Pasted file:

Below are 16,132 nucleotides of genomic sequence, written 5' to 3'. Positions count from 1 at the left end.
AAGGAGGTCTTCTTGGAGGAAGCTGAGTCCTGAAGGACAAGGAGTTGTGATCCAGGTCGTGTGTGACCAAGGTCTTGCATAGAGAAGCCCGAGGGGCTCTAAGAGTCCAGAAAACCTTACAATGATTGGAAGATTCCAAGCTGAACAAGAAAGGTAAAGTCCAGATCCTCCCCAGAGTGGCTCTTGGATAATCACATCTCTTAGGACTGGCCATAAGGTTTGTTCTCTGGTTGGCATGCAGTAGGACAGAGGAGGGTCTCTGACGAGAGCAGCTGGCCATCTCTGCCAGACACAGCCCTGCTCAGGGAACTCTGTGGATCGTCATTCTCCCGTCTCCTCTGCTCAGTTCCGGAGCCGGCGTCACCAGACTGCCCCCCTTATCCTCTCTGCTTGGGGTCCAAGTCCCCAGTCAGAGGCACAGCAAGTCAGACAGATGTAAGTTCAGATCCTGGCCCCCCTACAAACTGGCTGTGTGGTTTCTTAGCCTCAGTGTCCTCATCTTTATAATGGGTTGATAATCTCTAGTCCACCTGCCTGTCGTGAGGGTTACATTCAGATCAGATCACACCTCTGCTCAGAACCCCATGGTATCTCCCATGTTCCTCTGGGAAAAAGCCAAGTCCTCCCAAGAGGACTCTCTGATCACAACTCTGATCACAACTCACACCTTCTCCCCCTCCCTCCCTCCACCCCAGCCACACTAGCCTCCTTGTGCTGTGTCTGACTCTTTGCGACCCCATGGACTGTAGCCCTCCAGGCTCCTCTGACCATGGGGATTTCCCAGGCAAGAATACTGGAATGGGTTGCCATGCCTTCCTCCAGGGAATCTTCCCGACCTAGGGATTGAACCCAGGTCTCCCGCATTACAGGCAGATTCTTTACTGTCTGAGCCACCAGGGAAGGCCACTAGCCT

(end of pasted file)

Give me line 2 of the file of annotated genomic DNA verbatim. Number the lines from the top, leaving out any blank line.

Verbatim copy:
AAGGAGGTCTTCTTGGAGGAAGCTGAGTCCTGAAGGACAAGGAGTTGTGATCCAGGTCGTGTGTGACCAAGGTCTTGCATAGAGAAGCCCGAGGGGCTCTAAGAGTCCAGAAAACCTTACAATGATTGGAAGATTCCAAGCTGAACAAGAAAGGTAAAGTCCAGATCCTCCCCAGAGTGGCTCTTGGATAATCACATCTCTTAGGACTGGCCATAAGGTTTGTTCTCTGGTTGGCATGCAGTAGGACAGAGGAGGGTCTCTGACGAGAGCAGCTGGCCATCTCTGCCAGACACAGCCCTGCTCAGGGAACTCTGTGGATCGTCATTCTCCCGTCTCCTCTGCTCAGTTCCGGAGCCGGCGTCACCAGACTGCCCCCCTTATCCTCTCTGCTTGGGGTCCAAGTCCCCAGTCAGAGGCACAGCAAGTCAGACAGATGTAAGTTCAGATCCTGGCCCCCCTACAAACTGGCTGTGTGGTTTCTTAGCCTCAGTGTCCTCATCTTTATAATGGGTTGATAATCTCTAGTCCACCTGCCTGTCGTGAGGGTTACATTCAGATCAGATCACACCTCTGCTCAGAACCCCATGGTATCTCCCATGTTCCTCTGGGAAAAAGCCAAGTCCTCCCAAGAGGACTCTCTGATCACAACTCTGATCACAACTCACACCTTCTCCCCCTCCCTCCCTCCACCCCAGCCACACTAGCCTCCTTGTGCTGTGTCTGACTCTTTGCGACCCCATGGACTGTAGCCCTCCAGGCTCCTCTGACCATGGGGATTTCCCAGGCAAGAATACTGGAATGGGTTGCCATGCCTTCCTCCAGGGAATCTTCCCGACCTAGGGATTGAACCCAGGTCTCCCGCATTACAGGCAGATTCTTTACTGTCTGAGCCACCAGGGAAGGCCACTAGCCT